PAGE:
I've built a simple Michelson interferometer from two mirrors and a beam splitter according to the following schematic:

Michelson interferometer

Image source

My setup differs from the one in the publication in that mirror M1 can be both translated along the optical axis as well as tilted. This is in order to adjust the optical path length difference between both interferometer arms, i.e.

  1. from the beam splitter to mirror M1 and back,
  2. from the beam splitter to mirror M2 and back.

Merely tilting M1 would allow for only a very limited path length difference, so I used a sliding mount to increase the adjustment range.

Yesterday, I tested the setup using the expanded and collimated beam from a regular green laser pointer, starting off from nearly identical lengths of the interferometer arms. The tilt of mirror M1 was adjusted to get a nice fringe pattern with the right distance between fringes to be comfortably observed by eye on a nearby screen. The fringes have very nice contrast going to zero in the minima.

Next, I wanted to determine the laser pointer's coherence lengths. So I started to translate mirror M1 and thereby increasing the optical path length difference. As one would expect, the fringe contrast started to decrease at some point, until they disappeared completely.

Now comes the strange part: When I continued to translate the mirror even further, at some point, the fringes reappeared and I got the nice, high-contrast pattern I started with. Confused, I translated the mirror even further, and the fringes disappeared again...but after some distance, again, they reappeared. This continued to happen within the range of motion of mirror M1, which is about 3-4 cm (= 6-8 cm range of adjustable optical path length difference, counting the roundtrip to and from the mirror).

What is going on here??

As far as I understand, one is not supposed to see fringes reappearing as the laser pointer has only a limited coherence length. Reason: When the optical path length difference between the interferometer arms exceeds that coherence length, all stable phase correlation is lost (which is exactly how one can measure the coherence length and therefore coherence time/spectral width of a light source using a Michelson interferometer).

So how is it possible that the phase correlation is "magically" recovered for increasing path length differences?

UPDATE 1: The proposed explanations consider the laser pointer to be multi-mode, which is probably true. But it's not clear (at least to me), how the presence of multiple wavelengths can explain the reappearance of interference fringes way beyond the expected coherence length of the source. Typical laser diodes have bandwidths of tenths of nanometers, corresponding to several hundreds of micrometers in coherence lengths. The optical path length difference adjusted here, however, are in the order of centimeters.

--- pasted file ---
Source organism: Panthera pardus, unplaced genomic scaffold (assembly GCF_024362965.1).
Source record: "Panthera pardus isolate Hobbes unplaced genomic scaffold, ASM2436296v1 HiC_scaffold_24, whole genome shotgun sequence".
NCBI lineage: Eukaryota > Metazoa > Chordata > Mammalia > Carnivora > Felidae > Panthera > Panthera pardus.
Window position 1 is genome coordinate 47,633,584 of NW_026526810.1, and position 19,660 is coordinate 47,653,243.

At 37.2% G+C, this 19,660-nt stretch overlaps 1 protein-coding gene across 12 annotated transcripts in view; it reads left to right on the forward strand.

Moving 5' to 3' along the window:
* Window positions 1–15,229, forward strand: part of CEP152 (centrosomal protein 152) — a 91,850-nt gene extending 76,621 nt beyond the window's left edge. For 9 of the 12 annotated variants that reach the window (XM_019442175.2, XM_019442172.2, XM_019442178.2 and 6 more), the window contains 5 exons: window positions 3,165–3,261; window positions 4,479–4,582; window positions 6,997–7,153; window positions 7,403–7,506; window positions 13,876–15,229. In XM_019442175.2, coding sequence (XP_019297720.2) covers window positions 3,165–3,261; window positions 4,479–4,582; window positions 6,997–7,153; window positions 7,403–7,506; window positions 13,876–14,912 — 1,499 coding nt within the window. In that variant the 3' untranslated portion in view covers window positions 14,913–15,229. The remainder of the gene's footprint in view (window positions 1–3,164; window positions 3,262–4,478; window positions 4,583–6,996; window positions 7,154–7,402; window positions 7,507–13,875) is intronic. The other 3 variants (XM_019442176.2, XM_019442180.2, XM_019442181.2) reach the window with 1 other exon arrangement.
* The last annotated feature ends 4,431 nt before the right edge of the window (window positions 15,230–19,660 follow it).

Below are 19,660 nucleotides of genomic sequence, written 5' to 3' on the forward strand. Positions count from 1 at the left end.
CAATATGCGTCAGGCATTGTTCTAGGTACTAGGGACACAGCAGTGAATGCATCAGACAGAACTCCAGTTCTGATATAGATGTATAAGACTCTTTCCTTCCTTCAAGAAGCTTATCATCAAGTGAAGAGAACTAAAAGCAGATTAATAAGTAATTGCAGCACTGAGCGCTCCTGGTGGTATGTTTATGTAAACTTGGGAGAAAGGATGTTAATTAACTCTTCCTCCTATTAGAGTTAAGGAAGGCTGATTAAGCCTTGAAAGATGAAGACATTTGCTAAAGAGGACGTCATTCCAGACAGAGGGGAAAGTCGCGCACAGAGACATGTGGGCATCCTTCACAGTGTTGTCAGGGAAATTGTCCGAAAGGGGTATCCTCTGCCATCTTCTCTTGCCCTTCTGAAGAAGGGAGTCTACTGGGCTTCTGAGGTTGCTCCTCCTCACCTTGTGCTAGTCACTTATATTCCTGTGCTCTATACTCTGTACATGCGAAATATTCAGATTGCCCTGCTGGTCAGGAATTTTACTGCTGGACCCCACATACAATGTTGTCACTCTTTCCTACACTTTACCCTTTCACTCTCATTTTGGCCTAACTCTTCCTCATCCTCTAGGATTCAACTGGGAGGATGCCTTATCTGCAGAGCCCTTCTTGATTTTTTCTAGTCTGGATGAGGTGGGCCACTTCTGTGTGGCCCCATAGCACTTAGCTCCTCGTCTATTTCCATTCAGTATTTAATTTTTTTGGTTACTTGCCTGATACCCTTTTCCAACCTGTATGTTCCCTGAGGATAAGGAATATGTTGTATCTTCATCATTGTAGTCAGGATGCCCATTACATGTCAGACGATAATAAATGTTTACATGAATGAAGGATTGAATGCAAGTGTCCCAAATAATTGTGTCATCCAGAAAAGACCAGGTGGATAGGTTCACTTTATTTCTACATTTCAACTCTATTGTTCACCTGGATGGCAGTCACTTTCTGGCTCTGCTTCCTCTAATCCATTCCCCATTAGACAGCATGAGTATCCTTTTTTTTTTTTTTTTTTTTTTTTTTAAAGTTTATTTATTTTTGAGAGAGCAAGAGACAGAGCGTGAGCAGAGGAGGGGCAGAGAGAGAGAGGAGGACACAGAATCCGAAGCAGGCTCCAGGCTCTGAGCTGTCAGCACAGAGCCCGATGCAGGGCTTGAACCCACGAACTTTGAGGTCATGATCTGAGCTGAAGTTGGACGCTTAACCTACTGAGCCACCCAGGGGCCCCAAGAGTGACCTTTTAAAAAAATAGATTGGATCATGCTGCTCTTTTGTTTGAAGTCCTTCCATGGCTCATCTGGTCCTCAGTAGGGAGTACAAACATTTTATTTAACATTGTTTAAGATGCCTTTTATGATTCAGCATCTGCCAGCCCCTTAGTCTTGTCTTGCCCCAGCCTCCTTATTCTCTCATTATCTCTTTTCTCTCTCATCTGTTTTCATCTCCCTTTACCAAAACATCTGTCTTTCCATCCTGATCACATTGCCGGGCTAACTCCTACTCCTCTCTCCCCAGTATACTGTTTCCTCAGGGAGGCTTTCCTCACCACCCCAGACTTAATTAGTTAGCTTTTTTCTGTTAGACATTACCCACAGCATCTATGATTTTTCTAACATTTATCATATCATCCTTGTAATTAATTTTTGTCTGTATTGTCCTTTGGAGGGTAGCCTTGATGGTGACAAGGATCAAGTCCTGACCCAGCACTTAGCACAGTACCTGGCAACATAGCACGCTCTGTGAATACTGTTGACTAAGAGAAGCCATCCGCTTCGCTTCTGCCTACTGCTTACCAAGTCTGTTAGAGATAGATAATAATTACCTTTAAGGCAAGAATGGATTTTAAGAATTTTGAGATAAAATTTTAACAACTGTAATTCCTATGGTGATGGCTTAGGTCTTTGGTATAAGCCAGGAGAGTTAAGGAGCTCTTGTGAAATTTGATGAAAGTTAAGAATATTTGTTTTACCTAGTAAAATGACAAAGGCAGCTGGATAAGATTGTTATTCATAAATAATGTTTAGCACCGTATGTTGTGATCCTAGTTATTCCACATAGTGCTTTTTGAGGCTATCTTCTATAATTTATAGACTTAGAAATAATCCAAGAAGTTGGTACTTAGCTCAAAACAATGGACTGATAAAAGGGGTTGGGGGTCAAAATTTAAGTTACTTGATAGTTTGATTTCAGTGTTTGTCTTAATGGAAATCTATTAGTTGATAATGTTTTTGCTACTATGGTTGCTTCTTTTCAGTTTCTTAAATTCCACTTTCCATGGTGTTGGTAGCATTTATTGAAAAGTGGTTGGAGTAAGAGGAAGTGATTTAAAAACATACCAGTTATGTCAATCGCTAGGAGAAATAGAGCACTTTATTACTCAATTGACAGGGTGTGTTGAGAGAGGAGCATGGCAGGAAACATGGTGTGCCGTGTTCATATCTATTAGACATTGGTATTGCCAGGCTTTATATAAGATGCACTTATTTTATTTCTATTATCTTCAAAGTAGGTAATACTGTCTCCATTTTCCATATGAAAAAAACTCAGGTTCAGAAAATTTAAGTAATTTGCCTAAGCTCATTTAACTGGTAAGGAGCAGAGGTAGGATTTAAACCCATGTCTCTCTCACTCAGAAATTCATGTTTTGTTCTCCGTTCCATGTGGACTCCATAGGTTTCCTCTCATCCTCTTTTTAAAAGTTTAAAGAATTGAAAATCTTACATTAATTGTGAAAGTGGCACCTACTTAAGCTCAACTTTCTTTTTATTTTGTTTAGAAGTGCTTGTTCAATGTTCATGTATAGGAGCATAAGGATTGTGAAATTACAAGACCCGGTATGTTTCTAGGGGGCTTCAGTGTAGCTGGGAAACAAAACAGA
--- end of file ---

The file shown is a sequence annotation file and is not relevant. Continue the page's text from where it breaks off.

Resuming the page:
But what's more important: A superposition of waves with different frequencies can never produce stationary interference patterns. Such superposition results in beating, i.e. amplitude modulations, which are not stationary, but propagate through space.

Through the discussions in the comment section, I've come to the conclusion that this question requires a more rigorous, mathematical explanation. Either that or a small simulation script to visualize the observed effect. Since this requires some more thought/work, I'm starting a bounty.

UPDATE 2: Since the question of coherence length couldn't be answered here, a follow-up question has been posted, where this problem is discussed more rigorously.

  • 1
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    – Chris
    Feb 5 at 20:43

2 Answers 2


Lasers are (typically) composed by an optical cavity (resonator) filled by the active medium. The transfer function of the resonator has sets of equally spaced sharp peaks, each with a very narrow width. The active medium operates with a continuous frequency distribution. If this distribution covers multiple peaks of the transfer function of the resonator, then multiple (longitudinal) modes will be emitted.

I will assume that the transversal modes, i.e. the spatial distribution of the emission, is not playing a role. Instead, the longitudinal modes I am speaking about correspond to the presence of multiple frequencies. Their frequency spacing reflects the spacing of the peaks of the resonator, and the frequency width of each mode is very narrow.

If there is a single mode, the coherence can be very long. Very, very long. There is no surprise that some fringes are visible at the path length distance of 8 cm as you say.